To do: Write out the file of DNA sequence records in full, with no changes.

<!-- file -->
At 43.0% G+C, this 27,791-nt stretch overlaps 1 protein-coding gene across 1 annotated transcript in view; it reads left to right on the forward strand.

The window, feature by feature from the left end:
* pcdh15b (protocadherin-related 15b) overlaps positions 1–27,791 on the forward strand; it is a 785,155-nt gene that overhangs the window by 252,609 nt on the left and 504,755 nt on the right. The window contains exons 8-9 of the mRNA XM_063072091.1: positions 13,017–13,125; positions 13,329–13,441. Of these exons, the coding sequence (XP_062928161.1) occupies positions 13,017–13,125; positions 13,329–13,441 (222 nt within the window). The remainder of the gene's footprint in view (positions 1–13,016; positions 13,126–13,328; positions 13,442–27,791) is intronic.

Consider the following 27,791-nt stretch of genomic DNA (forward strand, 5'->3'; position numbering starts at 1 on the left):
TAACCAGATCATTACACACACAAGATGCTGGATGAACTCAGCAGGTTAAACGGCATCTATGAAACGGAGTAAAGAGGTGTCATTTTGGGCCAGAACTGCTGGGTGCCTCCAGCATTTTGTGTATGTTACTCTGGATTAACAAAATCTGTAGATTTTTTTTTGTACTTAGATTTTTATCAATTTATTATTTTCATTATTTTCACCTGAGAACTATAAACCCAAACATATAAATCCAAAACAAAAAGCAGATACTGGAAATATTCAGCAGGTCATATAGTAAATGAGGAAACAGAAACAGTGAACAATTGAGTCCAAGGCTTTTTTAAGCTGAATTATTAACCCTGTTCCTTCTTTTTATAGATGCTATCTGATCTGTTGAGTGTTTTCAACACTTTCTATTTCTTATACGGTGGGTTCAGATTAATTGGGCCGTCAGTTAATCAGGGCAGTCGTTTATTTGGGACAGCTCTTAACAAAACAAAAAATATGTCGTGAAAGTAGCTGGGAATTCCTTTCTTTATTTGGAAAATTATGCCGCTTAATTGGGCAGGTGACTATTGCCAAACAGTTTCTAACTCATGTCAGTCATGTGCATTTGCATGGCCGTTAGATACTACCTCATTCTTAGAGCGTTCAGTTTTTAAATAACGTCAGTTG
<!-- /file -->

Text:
At 43.0% G+C, this 27,791-nt stretch overlaps 1 protein-coding gene across 1 annotated transcript in view; it reads left to right on the forward strand.

The window, feature by feature from the left end:
* pcdh15b (protocadherin-related 15b) overlaps positions 1–27,791 on the forward strand; it is a 785,155-nt gene that overhangs the window by 252,609 nt on the left and 504,755 nt on the right. The window contains exons 8-9 of the mRNA XM_063072091.1: positions 13,017–13,125; positions 13,329–13,441. Of these exons, the coding sequence (XP_062928161.1) occupies positions 13,017–13,125; positions 13,329–13,441 (222 nt within the window). The remainder of the gene's footprint in view (positions 1–13,016; positions 13,126–13,328; positions 13,442–27,791) is intronic.

Consider the following 27,791-nt stretch of genomic DNA (forward strand, 5'->3'; position numbering starts at 1 on the left):
TAACCAGATCATTACACACACAAGATGCTGGATGAACTCAGCAGGTTAAACGGCATCTATGAAACGGAGTAAAGAGGTGTCATTTTGGGCCAGAACTGCTGGGTGCCTCCAGCATTTTGTGTATGTTACTCTGGATTAACAAAATCTGTAGATTTTTTTTTGTACTTAGATTTTTATCAATTTATTATTTTCATTATTTTCACCTGAGAACTATAAACCCAAACATATAAATCCAAAACAAAAAGCAGATACTGGAAATATTCAGCAGGTCATATAGTAAATGAGGAAACAGAAACAGTGAACAATTGAGTCCAAGGCTTTTTTAAGCTGAATTATTAACCCTGTTCCTTCTTTTTATAGATGCTATCTGATCTGTTGAGTGTTTTCAACACTTTCTATTTCTTATACGGTGGGTTCAGATTAATTGGGCCGTCAGTTAATCAGGGCAGTCGTTTATTTGGGACAGCTCTTAACAAAACAAAAAATATGTCGTGAAAGTAGCTGGGAATTCCTTTCTTTATTTGGAAAATTATGCCGCTTAATTGGGCAGGTGACTATTGCCAAACAGTTTCTAACTCATGTCAGTCATGTGCATTTGCATGGCCGTTAGATACTACCTCATTCTTAGAGCGTTCAGTTTTTAAATAACGTCAGTTG